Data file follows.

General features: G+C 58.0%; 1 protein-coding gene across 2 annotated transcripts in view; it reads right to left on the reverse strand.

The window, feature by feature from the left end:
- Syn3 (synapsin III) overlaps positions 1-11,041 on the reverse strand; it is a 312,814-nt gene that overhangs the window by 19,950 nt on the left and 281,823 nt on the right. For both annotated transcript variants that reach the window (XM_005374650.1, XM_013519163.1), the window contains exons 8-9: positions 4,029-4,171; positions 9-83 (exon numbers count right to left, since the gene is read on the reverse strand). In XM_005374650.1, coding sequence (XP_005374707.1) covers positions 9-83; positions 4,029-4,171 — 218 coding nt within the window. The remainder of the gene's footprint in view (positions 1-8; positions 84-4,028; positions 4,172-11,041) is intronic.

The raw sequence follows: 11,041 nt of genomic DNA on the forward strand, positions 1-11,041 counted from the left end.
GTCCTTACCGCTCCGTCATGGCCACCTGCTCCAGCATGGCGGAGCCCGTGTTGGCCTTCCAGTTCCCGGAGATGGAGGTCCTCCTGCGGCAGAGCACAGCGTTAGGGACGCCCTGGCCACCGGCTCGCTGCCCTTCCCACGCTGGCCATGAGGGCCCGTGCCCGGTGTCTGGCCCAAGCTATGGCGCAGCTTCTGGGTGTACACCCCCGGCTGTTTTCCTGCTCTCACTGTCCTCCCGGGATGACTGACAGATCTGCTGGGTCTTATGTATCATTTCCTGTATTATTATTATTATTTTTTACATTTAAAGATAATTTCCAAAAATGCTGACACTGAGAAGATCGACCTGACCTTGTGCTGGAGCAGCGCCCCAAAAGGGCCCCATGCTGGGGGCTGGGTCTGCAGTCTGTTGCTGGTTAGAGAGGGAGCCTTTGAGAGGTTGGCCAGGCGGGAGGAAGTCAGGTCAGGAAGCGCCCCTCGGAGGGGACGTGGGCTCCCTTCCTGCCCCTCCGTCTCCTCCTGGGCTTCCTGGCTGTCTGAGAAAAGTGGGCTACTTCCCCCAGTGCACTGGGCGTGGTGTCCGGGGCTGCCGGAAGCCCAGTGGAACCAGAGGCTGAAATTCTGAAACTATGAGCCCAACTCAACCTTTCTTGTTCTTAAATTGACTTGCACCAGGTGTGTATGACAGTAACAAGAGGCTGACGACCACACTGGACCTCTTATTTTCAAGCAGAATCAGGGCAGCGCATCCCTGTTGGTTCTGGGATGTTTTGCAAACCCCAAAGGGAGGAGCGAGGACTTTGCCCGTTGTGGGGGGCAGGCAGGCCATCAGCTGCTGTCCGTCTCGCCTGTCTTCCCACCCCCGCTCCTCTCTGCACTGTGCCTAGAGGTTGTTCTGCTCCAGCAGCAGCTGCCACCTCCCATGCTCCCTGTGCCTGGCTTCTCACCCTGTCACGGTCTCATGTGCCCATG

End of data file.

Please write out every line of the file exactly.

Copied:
General features: G+C 58.0%; 1 protein-coding gene across 2 annotated transcripts in view; it reads right to left on the reverse strand.

The window, feature by feature from the left end:
- Syn3 (synapsin III) overlaps positions 1-11,041 on the reverse strand; it is a 312,814-nt gene that overhangs the window by 19,950 nt on the left and 281,823 nt on the right. For both annotated transcript variants that reach the window (XM_005374650.1, XM_013519163.1), the window contains exons 8-9: positions 4,029-4,171; positions 9-83 (exon numbers count right to left, since the gene is read on the reverse strand). In XM_005374650.1, coding sequence (XP_005374707.1) covers positions 9-83; positions 4,029-4,171 — 218 coding nt within the window. The remainder of the gene's footprint in view (positions 1-8; positions 84-4,028; positions 4,172-11,041) is intronic.

The raw sequence follows: 11,041 nt of genomic DNA on the forward strand, positions 1-11,041 counted from the left end.
GTCCTTACCGCTCCGTCATGGCCACCTGCTCCAGCATGGCGGAGCCCGTGTTGGCCTTCCAGTTCCCGGAGATGGAGGTCCTCCTGCGGCAGAGCACAGCGTTAGGGACGCCCTGGCCACCGGCTCGCTGCCCTTCCCACGCTGGCCATGAGGGCCCGTGCCCGGTGTCTGGCCCAAGCTATGGCGCAGCTTCTGGGTGTACACCCCCGGCTGTTTTCCTGCTCTCACTGTCCTCCCGGGATGACTGACAGATCTGCTGGGTCTTATGTATCATTTCCTGTATTATTATTATTATTTTTTACATTTAAAGATAATTTCCAAAAATGCTGACACTGAGAAGATCGACCTGACCTTGTGCTGGAGCAGCGCCCCAAAAGGGCCCCATGCTGGGGGCTGGGTCTGCAGTCTGTTGCTGGTTAGAGAGGGAGCCTTTGAGAGGTTGGCCAGGCGGGAGGAAGTCAGGTCAGGAAGCGCCCCTCGGAGGGGACGTGGGCTCCCTTCCTGCCCCTCCGTCTCCTCCTGGGCTTCCTGGCTGTCTGAGAAAAGTGGGCTACTTCCCCCAGTGCACTGGGCGTGGTGTCCGGGGCTGCCGGAAGCCCAGTGGAACCAGAGGCTGAAATTCTGAAACTATGAGCCCAACTCAACCTTTCTTGTTCTTAAATTGACTTGCACCAGGTGTGTATGACAGTAACAAGAGGCTGACGACCACACTGGACCTCTTATTTTCAAGCAGAATCAGGGCAGCGCATCCCTGTTGGTTCTGGGATGTTTTGCAAACCCCAAAGGGAGGAGCGAGGACTTTGCCCGTTGTGGGGGGCAGGCAGGCCATCAGCTGCTGTCCGTCTCGCCTGTCTTCCCACCCCCGCTCCTCTCTGCACTGTGCCTAGAGGTTGTTCTGCTCCAGCAGCAGCTGCCACCTCCCATGCTCCCTGTGCCTGGCTTCTCACCCTGTCACGGTCTCATGTGCCCATG